The injury argument is pointless to most of the haters, but I say this to prove the point that it probably contributed to Favre's poor play.
Now, when throwing in 2007's Week 13 and 14 performances, there are few differences compared to this year. Favre did have worse stats, 322 yards, 54 per cent passing, 2 TDs, three INTs and was sacked once, but the result was the same.
There is one glaring point to be made that everyone has missed. How? I don't know. To judge his performance based on his stats in these two games in 2007 would be unfair.
Point in case: In Week 13, when the Packers played in Dallas, Favre was injured in the second quarter (for a recap of the game click here) and was taken out with 10 minutes to play in the second quarter after only recording 56 yards, no TDs and two INTs.
1. If Favre doesn't get injured, he would have had more yards, possibly more TDs, and possibly more INTs. Despite a failed comeback attempt by Rodgers, the Packers' backup had 201 yards, one TD and no INTs, and a decent run game that produced 124 yards and 2 touchdowns. This just shows that really it wasn't just Favre that lost this game for them; on a bigger scale it was again the defense, which was also a definite problem for them last year and was a problem early on this year.
2. With an injury in this 2007 game, the first of the "Fatal Five," and an injury last year late in the season, it is possible the poor play is due to injuries. One would have to look into the two seasons prior to 2007 to make that determination for all four seasons, but it is safe to say that the elbow injury in the Dallas game could have been part of what was hampering his play at the end of the season.
Why no one has brought this up is beyond me.
His stats have been brought up to prove that he has had trouble late in the season the past four years, but to be completely fair we also need to look at all the things that go into helping a quarterback be successful. Pressures from the playoff race, injuries, support from the run game and most importantly the defense taking some pressure off by shutting down the opposing offense.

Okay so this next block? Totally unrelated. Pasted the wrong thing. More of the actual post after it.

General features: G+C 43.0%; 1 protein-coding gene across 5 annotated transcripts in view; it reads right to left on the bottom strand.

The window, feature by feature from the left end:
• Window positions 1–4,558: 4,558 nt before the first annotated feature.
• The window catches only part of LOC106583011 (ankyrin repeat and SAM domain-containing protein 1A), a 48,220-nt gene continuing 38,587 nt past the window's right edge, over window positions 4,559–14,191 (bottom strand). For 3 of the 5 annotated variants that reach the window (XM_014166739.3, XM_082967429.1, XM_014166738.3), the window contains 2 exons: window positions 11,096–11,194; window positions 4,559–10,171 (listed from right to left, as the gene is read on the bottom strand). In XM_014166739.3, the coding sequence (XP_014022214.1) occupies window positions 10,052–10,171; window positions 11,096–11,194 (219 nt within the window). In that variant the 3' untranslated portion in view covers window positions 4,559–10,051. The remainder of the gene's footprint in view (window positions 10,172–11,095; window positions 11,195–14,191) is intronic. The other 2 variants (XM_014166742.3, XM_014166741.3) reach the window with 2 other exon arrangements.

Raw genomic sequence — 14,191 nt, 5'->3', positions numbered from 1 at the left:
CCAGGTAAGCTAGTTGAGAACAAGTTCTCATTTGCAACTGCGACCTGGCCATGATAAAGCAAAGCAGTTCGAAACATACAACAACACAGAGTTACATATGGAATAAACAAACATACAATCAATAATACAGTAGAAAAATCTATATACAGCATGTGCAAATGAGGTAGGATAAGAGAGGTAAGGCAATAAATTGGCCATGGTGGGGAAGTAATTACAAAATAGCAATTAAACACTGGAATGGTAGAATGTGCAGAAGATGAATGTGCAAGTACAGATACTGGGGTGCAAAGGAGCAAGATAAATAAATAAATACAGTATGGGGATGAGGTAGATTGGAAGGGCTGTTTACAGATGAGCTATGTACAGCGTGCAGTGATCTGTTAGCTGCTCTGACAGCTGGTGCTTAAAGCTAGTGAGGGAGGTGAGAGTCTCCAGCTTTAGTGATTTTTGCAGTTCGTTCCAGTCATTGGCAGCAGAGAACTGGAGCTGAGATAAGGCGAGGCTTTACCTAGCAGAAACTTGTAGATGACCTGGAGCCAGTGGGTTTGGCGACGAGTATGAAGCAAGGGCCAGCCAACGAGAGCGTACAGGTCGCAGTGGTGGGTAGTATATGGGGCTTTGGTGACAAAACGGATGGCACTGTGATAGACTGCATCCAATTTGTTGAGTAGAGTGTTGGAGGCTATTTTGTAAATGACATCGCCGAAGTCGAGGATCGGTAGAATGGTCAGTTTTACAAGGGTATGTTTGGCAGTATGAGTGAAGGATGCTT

Think about it, the defense is the biggest reason for the slump. If it is not at least partially to blame for increased pressure on Favre and the losses suffered, then shouldn't Peyton Manning and the Colts have like two or three more Super Bowl rings?
Seriously, Manning is the guy right now, aside from Drew Brees and Tom Brady, who every quarterback in the league is measured up to and has been for quite some time. So offense really has never been a problem for Indy.
But how many times did the Colts make it to the playoffs and lose because they could not stop the other team defensively before they actually got to the Super Bowl?
What was different about that Super Bowl season?
They've lost in the playoffs six times before getting to the Super Bowl since Manning was a rookie. That's six out seven years.
The reason: the defense.
The playoff blowout against the Jets, in the AFC Wild Card game, is one where we can honestly say the offense was horrible, but 41-0 doesn't scream great defense either.
In 2006, the year they won the Super Bowl they only allowed 16.2 points a game in the postseason, including the Super Bowl, and scored an astonishing 26.5 points a game.
So even with the best of the best quarterbacks, if the defense doesn't step up, he is not going to look so hot.
For the Vikings, this year all seems well. The defense got back in stride after a letdown of a game in Arizona, Favre is healthy, and the run game will hopefully continue the stellar play it had in last week’s game. If this all pans out and Favre still continues his slide, then the haters will be right.
Well, only partially right, as he has already accomplished what he said he was going to—make the playoffs.
If the run game is bad, or the defense is horrible, or Favre suffers an injury there is no argument. Yeah maybe if he does slide again it will still be ultimately his fault, but having to carry a team once again is definitely not going to help things. Plus, it isn't what he was hired to do, as so many of you have pointed out throughout the season.
I hope for him that the rest of the season is good and it does mirror his 2007 season as far as wins and losses, except for losing in the NFC Championship game . The only way he can get from underneath the scrutiny is to actually win the Super Bowl, so that is the mountain he has to climb. By the way don't look he's over half way there.
Of course, being a Packers fan as well, I'd rather see the Vikings do exactly the same as the 2007 Packers, except it would be the Packers ruining their season in the NFC Championship game and then going on to win the Superbowl.
Still, it would be a good alternative to see Favre hoist the Lombardi trophy one more time before he finally does ride off into the sunset.